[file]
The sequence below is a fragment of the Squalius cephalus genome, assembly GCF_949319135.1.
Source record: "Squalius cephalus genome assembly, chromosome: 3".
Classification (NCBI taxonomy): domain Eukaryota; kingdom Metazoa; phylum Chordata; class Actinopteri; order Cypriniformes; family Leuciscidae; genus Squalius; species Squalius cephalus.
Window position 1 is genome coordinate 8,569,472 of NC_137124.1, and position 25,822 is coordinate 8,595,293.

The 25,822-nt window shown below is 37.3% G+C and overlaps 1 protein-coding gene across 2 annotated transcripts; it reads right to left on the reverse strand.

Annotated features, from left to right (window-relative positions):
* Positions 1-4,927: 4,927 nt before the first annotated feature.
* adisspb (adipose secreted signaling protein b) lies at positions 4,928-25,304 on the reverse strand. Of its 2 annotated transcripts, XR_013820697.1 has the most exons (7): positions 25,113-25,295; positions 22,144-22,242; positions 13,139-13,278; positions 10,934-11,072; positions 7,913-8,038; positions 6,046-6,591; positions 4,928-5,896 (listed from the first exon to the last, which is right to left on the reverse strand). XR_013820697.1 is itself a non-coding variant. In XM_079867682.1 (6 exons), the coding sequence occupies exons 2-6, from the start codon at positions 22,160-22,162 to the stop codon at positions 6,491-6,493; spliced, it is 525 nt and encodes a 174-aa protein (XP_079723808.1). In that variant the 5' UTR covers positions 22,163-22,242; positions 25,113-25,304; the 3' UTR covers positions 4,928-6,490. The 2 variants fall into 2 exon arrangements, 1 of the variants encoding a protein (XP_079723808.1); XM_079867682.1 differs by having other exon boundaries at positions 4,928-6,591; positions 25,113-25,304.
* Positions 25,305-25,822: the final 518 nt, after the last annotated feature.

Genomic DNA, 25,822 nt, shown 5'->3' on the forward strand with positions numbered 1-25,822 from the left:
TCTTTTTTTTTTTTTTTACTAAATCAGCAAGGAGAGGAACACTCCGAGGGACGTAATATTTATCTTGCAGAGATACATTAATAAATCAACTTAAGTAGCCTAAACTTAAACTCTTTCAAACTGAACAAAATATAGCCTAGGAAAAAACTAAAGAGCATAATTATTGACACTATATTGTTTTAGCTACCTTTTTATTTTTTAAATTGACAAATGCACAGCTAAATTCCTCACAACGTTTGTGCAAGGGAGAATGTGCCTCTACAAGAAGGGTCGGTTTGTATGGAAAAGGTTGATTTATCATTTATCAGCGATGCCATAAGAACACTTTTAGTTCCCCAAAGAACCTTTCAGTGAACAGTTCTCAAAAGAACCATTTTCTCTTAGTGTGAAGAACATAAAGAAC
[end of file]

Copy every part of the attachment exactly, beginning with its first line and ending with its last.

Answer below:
The sequence below is a fragment of the Squalius cephalus genome, assembly GCF_949319135.1.
Source record: "Squalius cephalus genome assembly, chromosome: 3".
Classification (NCBI taxonomy): domain Eukaryota; kingdom Metazoa; phylum Chordata; class Actinopteri; order Cypriniformes; family Leuciscidae; genus Squalius; species Squalius cephalus.
Window position 1 is genome coordinate 8,569,472 of NC_137124.1, and position 25,822 is coordinate 8,595,293.

The 25,822-nt window shown below is 37.3% G+C and overlaps 1 protein-coding gene across 2 annotated transcripts; it reads right to left on the reverse strand.

Annotated features, from left to right (window-relative positions):
* Positions 1-4,927: 4,927 nt before the first annotated feature.
* adisspb (adipose secreted signaling protein b) lies at positions 4,928-25,304 on the reverse strand. Of its 2 annotated transcripts, XR_013820697.1 has the most exons (7): positions 25,113-25,295; positions 22,144-22,242; positions 13,139-13,278; positions 10,934-11,072; positions 7,913-8,038; positions 6,046-6,591; positions 4,928-5,896 (listed from the first exon to the last, which is right to left on the reverse strand). XR_013820697.1 is itself a non-coding variant. In XM_079867682.1 (6 exons), the coding sequence occupies exons 2-6, from the start codon at positions 22,160-22,162 to the stop codon at positions 6,491-6,493; spliced, it is 525 nt and encodes a 174-aa protein (XP_079723808.1). In that variant the 5' UTR covers positions 22,163-22,242; positions 25,113-25,304; the 3' UTR covers positions 4,928-6,490. The 2 variants fall into 2 exon arrangements, 1 of the variants encoding a protein (XP_079723808.1); XM_079867682.1 differs by having other exon boundaries at positions 4,928-6,591; positions 25,113-25,304.
* Positions 25,305-25,822: the final 518 nt, after the last annotated feature.

Genomic DNA, 25,822 nt, shown 5'->3' on the forward strand with positions numbered 1-25,822 from the left:
TCTTTTTTTTTTTTTTTACTAAATCAGCAAGGAGAGGAACACTCCGAGGGACGTAATATTTATCTTGCAGAGATACATTAATAAATCAACTTAAGTAGCCTAAACTTAAACTCTTTCAAACTGAACAAAATATAGCCTAGGAAAAAACTAAAGAGCATAATTATTGACACTATATTGTTTTAGCTACCTTTTTATTTTTTAAATTGACAAATGCACAGCTAAATTCCTCACAACGTTTGTGCAAGGGAGAATGTGCCTCTACAAGAAGGGTCGGTTTGTATGGAAAAGGTTGATTTATCATTTATCAGCGATGCCATAAGAACACTTTTAGTTCCCCAAAGAACCTTTCAGTGAACAGTTCTCAAAAGAACCATTTTCTCTTAGTGTGAAGAACATAAAGAAC